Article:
'Suicide Squad' director David Ayer tweeted a couple of exclusive cast pics, featuring Will Smith and Cara Delevingne, in full costume.
DC Comics fans, stop what you’re doing and pay attention! Suicide Squad director David Ayers has shared the first official photographs of the main cast in full costume on Twitter, including Will Smith as Deadshot.
The movie, whose release is still fifteen months away, concerns a motley crew of supervillains who conduct covert operations on behalf of the US government in exchange for receiving cuts to the lengths of their prison sentences. Ayer's photos are the first opportunity for fans of the comic books to get a flavour of the visual aesthetics that the director will be bringing to the picture.
The full 'Suicide Squad' cast
Continue reading: First Pics Of 'Suicide Squad' Cast Revealed
Director David Ayer has tweeted the first photo of the 'Suicide Squad' cast in full costume - and they're looking good.
While the Avengers are busy taking over cinemas across the globe, there's something else happening in the world of superheroes (and villains) - David Ayer has just revealed the first image of the cast of Suicide Squad in costume, reports Variety. And here it is:
Continue reading: David Ayer Releases First Photo Of The 'Suicide Squad' Team In Costume
A meaty, fascinating story is splintered into three plot strands that battle for the viewer's attention, so while the film is never boring, it's also oddly uninvolving. Fortunately, it has an excellent cast and is shot with skill and a relentless intensity to feel like a big, epic-style dramatic thriller with heavy political overtones.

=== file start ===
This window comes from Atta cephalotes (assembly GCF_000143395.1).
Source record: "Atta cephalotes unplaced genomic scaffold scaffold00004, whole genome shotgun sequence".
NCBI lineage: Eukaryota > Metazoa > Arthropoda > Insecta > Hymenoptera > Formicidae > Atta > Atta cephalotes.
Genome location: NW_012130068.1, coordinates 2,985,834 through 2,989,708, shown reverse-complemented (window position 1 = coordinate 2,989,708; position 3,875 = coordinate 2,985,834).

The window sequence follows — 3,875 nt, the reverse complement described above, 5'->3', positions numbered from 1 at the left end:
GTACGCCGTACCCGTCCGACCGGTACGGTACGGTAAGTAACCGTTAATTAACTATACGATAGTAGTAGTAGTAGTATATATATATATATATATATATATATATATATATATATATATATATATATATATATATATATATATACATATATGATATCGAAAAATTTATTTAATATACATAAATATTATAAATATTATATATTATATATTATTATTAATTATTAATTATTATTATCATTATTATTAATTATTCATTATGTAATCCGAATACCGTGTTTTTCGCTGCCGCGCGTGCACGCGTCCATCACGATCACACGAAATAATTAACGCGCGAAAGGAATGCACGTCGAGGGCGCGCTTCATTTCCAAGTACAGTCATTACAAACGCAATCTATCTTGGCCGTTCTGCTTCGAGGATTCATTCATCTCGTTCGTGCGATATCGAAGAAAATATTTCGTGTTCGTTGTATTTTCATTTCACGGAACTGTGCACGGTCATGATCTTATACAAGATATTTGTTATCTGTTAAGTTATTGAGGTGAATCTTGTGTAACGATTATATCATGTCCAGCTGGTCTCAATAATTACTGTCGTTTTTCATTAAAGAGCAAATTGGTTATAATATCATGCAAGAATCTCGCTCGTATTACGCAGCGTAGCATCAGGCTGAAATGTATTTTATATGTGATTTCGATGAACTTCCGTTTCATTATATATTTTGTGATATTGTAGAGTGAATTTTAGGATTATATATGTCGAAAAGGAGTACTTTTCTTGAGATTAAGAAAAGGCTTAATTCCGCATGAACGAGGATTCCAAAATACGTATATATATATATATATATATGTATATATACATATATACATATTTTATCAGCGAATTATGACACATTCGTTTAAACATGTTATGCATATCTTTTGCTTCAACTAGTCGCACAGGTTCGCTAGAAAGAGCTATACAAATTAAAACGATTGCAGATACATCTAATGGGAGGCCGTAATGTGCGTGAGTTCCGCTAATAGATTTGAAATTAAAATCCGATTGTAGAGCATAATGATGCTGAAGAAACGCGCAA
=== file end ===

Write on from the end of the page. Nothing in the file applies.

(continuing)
After a scene-setting prologue, the story starts in 1953 Moscow, where Leo (Tom Hardy) is a war hero now working in the military police, purging the city of its spies. Or at least its suspected spies. In the Soviet socialist utopia, crime officially doesn't exist, but Leo finds it difficult to tell his best pal Alexei (Fares Fares) that his 8-year-old son was killed in a train accident when he was so clearly tortured and murdered. Ordered by his boss (Vincent Cassel) to let it go, and menaced by his rival colleague Vasili (Joel Kinnaman), Leo continues investigating, resulting in a reprimand that sees Leo and his wife Raisa (Noomi Rapace) relocated to the the grim industrial city of Volsk. But when another young boy's body appears here, Leo gets his new boss (Gary Oldman) to see the connection.